By DANIELLE GENET and KATIE KINDELAN, ABC News

(NEW YORK) — Joanne P. McCallie, known as “Coach P” on the court, has led her women’s basketball teams through many battles over the past 28 years, most recently as the head coach of Duke University’s women’s basketball team.

Now McCallie, a married mother of two, is opening up about an off-court battle she has faced: Bipolar disorder.

“It was out of the clear blue sky at one of the best times of my life,” McCallie said of the bipolar diagnosis she received at the age of 30. “I struggled early with all the mental assessments and the constant feelings of anxiety and inadequacies. Would I ever be me again?”

Bipolar disorder, or manic-depressive illness, is “a brain disorder that causes unusual shifts in mood, energy, activity levels, and the ability to carry out day-to-day tasks,” according to the National Institute of Mental Health (NIMH).

Nearly 3% of U.S. adults had bipolar disorder in the past year, according to the NIMH.

McCallie, 55, opens up about her own journey with bipolar disorder in her new memoir, Secret Warrior: A Coach & Fighter, On and Off the Court. The book was released Tuesday, more than six months after McCallie stepped away from her 13-year career as the head coach at Duke.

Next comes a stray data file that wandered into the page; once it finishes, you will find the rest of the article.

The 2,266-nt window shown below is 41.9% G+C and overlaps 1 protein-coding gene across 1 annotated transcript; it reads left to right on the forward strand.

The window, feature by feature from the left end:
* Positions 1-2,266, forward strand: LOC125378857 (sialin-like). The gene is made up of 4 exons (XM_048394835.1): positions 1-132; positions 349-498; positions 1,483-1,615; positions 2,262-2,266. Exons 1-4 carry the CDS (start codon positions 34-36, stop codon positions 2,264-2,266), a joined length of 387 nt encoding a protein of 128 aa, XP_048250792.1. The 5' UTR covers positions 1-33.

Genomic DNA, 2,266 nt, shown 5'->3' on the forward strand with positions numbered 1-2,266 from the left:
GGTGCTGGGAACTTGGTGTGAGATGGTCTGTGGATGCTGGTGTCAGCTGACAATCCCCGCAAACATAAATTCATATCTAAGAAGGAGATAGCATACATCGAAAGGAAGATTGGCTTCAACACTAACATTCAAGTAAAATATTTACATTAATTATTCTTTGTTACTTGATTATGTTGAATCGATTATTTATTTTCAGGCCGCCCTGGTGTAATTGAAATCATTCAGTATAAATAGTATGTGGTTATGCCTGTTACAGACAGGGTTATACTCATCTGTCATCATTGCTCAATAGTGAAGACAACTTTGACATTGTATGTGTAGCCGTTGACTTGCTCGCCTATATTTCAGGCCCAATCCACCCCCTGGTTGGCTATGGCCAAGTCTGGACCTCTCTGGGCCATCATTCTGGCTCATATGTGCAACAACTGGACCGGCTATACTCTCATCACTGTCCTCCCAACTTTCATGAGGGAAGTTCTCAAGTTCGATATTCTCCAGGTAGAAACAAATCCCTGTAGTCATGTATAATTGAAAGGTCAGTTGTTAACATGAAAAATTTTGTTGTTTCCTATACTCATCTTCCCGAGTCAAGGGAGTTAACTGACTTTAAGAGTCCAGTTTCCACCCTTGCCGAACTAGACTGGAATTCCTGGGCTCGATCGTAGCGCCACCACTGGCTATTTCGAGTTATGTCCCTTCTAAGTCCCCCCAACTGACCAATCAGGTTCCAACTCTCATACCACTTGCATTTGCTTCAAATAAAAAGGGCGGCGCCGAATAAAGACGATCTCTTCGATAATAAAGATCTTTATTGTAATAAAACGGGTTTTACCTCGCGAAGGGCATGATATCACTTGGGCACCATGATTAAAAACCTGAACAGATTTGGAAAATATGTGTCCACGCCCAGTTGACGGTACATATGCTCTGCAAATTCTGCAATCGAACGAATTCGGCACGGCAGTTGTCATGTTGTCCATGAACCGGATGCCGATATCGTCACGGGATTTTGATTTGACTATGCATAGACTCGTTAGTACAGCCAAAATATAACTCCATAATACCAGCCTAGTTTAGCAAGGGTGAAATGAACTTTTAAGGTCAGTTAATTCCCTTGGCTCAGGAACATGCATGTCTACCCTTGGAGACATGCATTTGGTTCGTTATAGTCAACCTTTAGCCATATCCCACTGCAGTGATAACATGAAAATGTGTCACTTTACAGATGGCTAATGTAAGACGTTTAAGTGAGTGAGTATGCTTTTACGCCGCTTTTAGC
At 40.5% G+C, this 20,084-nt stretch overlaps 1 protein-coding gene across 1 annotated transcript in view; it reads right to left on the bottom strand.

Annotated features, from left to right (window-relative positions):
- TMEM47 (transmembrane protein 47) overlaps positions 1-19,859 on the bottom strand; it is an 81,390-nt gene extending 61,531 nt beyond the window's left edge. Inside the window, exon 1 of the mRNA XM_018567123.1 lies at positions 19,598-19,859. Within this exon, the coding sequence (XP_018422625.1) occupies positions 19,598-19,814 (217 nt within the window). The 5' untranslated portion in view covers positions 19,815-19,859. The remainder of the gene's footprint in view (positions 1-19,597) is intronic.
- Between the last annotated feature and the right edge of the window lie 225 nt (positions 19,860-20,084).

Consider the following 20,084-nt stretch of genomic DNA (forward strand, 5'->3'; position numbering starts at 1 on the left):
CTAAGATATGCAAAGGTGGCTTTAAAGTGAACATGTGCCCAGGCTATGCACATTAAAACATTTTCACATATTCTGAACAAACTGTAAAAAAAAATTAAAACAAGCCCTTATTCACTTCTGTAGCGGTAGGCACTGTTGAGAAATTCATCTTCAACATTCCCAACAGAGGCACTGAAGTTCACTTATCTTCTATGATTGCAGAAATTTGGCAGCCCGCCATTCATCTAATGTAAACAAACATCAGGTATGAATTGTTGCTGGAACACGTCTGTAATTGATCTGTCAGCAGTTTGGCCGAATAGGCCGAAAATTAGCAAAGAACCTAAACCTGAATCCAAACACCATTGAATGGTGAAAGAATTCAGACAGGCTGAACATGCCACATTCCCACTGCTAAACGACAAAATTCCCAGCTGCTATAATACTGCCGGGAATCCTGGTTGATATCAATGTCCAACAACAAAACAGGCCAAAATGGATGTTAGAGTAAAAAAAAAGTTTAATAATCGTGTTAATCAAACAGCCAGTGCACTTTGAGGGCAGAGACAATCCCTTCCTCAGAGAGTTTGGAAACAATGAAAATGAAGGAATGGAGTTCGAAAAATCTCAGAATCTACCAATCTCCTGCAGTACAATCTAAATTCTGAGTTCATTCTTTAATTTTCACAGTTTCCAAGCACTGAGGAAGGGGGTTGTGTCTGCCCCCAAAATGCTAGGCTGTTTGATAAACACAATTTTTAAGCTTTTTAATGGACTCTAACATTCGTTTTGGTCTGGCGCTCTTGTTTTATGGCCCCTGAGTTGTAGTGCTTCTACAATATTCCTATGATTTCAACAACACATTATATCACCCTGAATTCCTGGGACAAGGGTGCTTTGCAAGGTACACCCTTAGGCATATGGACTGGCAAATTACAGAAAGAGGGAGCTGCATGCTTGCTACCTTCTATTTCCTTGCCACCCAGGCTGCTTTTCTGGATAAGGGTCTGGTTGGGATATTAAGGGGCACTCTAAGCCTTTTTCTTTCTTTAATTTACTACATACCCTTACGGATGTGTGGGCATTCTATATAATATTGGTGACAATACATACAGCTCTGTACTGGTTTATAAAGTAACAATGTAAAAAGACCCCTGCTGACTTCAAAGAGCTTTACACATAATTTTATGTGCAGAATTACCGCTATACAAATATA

McCallie said revealing her bipolar diagnosis publicly at this time in her life and career was the “only way to do it fairly.”

“It would have been terrible for my teams to bring a huge distraction and to bring it publicly,” she said Wednesday on ABC News’ Good Morning America. “And to be quite frank, I don’t think I was ready. I think it takes some time and maturity to be able to tell your story and to tell it in a heartfelt matter with truth behind it, no denial.”

McCallie, who said she hopes to continue coaching in some capacity in the future, used her experience to take a team approach to treating her bipolar disorder.

“It’s so important for people out there to know that they’re not alone, and speaking from a coach’s perspective, to build your team,” she said. “You’ve got to have a team of people behind you — people that know your truth, that love you for who you are and that can reach out and make a difference in your life.”

“Don’t go alone. Don’t ever try to manage your brain health alone,” McCallie said. “There are so many people out there who can help.”

McCallie, who is also a cancer survivor, said she wants people with bipolar disorder to know the importance of understanding their own brain.

“You have to be honest with yourself. You have to self-analyze,” she said. “You have to understand the power of the brain and do all of the little things — exercise, eat right, get your good sleep — do what you need to do to be in your best health possible.”

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